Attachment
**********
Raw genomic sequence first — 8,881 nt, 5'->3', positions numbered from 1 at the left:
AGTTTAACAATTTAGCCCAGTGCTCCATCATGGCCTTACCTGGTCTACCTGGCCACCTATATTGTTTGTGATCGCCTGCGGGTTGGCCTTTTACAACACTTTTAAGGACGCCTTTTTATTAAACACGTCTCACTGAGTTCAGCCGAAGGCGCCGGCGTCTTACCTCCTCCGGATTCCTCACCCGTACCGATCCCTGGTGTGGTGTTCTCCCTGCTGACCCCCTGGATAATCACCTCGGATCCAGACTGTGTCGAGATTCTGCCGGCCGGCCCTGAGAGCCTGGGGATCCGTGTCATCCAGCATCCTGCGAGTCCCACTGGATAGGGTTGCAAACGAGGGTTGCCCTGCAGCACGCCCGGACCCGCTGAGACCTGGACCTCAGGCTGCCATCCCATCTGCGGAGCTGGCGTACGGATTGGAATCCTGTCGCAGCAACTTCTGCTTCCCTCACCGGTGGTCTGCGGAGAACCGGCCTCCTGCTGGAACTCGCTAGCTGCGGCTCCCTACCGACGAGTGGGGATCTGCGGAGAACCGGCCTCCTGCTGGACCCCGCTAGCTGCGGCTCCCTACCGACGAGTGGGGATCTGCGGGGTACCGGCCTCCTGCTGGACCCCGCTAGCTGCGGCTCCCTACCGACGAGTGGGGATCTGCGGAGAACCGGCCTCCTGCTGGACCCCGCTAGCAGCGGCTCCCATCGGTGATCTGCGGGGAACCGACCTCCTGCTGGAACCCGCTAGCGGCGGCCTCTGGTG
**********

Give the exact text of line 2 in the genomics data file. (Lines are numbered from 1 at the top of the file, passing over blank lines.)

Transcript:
AGTTTAACAATTTAGCCCAGTGCTCCATCATGGCCTTACCTGGTCTACCTGGCCACCTATATTGTTTGTGATCGCCTGCGGGTTGGCCTTTTACAACACTTTTAAGGACGCCTTTTTATTAAACACGTCTCACTGAGTTCAGCCGAAGGCGCCGGCGTCTTACCTCCTCCGGATTCCTCACCCGTACCGATCCCTGGTGTGGTGTTCTCCCTGCTGACCCCCTGGATAATCACCTCGGATCCAGACTGTGTCGAGATTCTGCCGGCCGGCCCTGAGAGCCTGGGGATCCGTGTCATCCAGCATCCTGCGAGTCCCACTGGATAGGGTTGCAAACGAGGGTTGCCCTGCAGCACGCCCGGACCCGCTGAGACCTGGACCTCAGGCTGCCATCCCATCTGCGGAGCTGGCGTACGGATTGGAATCCTGTCGCAGCAACTTCTGCTTCCCTCACCGGTGGTCTGCGGAGAACCGGCCTCCTGCTGGAACTCGCTAGCTGCGGCTCCCTACCGACGAGTGGGGATCTGCGGAGAACCGGCCTCCTGCTGGACCCCGCTAGCTGCGGCTCCCTACCGACGAGTGGGGATCTGCGGGGTACCGGCCTCCTGCTGGACCCCGCTAGCTGCGGCTCCCTACCGACGAGTGGGGATCTGCGGAGAACCGGCCTCCTGCTGGACCCCGCTAGCAGCGGCTCCCATCGGTGATCTGCGGGGAACCGACCTCCTGCTGGAACCCGCTAGCGGCGGCCTCTGGTG